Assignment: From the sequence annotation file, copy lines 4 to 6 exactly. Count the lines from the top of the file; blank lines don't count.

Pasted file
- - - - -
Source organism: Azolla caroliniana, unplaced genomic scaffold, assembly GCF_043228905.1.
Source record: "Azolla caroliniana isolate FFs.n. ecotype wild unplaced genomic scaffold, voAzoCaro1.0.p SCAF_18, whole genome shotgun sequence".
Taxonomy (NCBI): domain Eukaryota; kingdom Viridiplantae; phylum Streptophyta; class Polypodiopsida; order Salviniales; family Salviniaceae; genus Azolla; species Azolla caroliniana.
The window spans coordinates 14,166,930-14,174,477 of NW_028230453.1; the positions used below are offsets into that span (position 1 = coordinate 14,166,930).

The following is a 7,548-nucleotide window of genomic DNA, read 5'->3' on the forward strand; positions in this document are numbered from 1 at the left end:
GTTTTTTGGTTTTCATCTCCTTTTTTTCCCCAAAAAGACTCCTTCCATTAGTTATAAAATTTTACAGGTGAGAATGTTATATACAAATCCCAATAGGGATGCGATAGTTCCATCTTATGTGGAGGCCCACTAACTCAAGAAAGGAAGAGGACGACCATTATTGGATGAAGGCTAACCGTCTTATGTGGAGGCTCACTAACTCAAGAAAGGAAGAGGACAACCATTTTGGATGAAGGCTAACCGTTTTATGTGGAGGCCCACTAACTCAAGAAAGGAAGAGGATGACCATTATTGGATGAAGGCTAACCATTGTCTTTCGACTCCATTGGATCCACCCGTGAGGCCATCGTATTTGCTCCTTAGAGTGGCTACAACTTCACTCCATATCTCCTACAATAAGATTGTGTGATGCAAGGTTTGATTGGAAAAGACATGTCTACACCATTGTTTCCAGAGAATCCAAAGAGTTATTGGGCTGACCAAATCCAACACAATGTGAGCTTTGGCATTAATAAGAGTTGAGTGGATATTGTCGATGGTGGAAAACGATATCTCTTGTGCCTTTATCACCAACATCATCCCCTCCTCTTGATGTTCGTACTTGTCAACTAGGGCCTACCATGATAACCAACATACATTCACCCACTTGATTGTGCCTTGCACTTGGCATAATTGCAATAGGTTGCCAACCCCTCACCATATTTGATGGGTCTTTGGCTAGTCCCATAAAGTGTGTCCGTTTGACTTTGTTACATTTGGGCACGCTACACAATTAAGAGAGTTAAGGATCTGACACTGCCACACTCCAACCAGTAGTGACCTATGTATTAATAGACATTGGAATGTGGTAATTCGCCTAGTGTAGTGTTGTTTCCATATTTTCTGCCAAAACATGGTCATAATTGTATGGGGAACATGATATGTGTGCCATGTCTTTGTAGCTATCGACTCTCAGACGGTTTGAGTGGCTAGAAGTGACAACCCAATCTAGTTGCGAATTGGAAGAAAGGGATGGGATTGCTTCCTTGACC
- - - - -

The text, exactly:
The window spans coordinates 14,166,930-14,174,477 of NW_028230453.1; the positions used below are offsets into that span (position 1 = coordinate 14,166,930).

The following is a 7,548-nucleotide window of genomic DNA, read 5'->3' on the forward strand; positions in this document are numbered from 1 at the left end:
GTTTTTTGGTTTTCATCTCCTTTTTTTCCCCAAAAAGACTCCTTCCATTAGTTATAAAATTTTACAGGTGAGAATGTTATATACAAATCCCAATAGGGATGCGATAGTTCCATCTTATGTGGAGGCCCACTAACTCAAGAAAGGAAGAGGACGACCATTATTGGATGAAGGCTAACCGTCTTATGTGGAGGCTCACTAACTCAAGAAAGGAAGAGGACAACCATTTTGGATGAAGGCTAACCGTTTTATGTGGAGGCCCACTAACTCAAGAAAGGAAGAGGATGACCATTATTGGATGAAGGCTAACCATTGTCTTTCGACTCCATTGGATCCACCCGTGAGGCCATCGTATTTGCTCCTTAGAGTGGCTACAACTTCACTCCATATCTCCTACAATAAGATTGTGTGATGCAAGGTTTGATTGGAAAAGACATGTCTACACCATTGTTTCCAGAGAATCCAAAGAGTTATTGGGCTGACCAAATCCAACACAATGTGAGCTTTGGCATTAATAAGAGTTGAGTGGATATTGTCGATGGTGGAAAACGATATCTCTTGTGCCTTTATCACCAACATCATCCCCTCCTCTTGATGTTCGTACTTGTCAACTAGGGCCTACCATGATAACCAACATACATTCACCCACTTGATTGTGCCTTGCACTTGGCATAATTGCAATAGGTTGCCAACCCCTCACCATATTTGATGGGTCTTTGGCTAGTCCCATAAAGTGTGTCCGTTTGACTTTGTTACATTTGGGCACGCTACACAATTAAGAGAGTTAAGGATCTGACACTGCCACACTCCAACCAGTAGTGACCTATGTATTAATAGACATTGGAATGTGGTAATTCGCCTAGTGTAGTGTTGTTTCCATATTTTCTGCCAAAACATGGTCATAATTGTATGGGGAACATGATATGTGTGCCATGTCTTTGTAGCTATCGACTCTCAGACGGTTTGAGTGGCTAGAAGTGACAACCCAATCTAGTTGCGAATTGGAAGAAAGGGATGGGATTGCTTCCTTGACC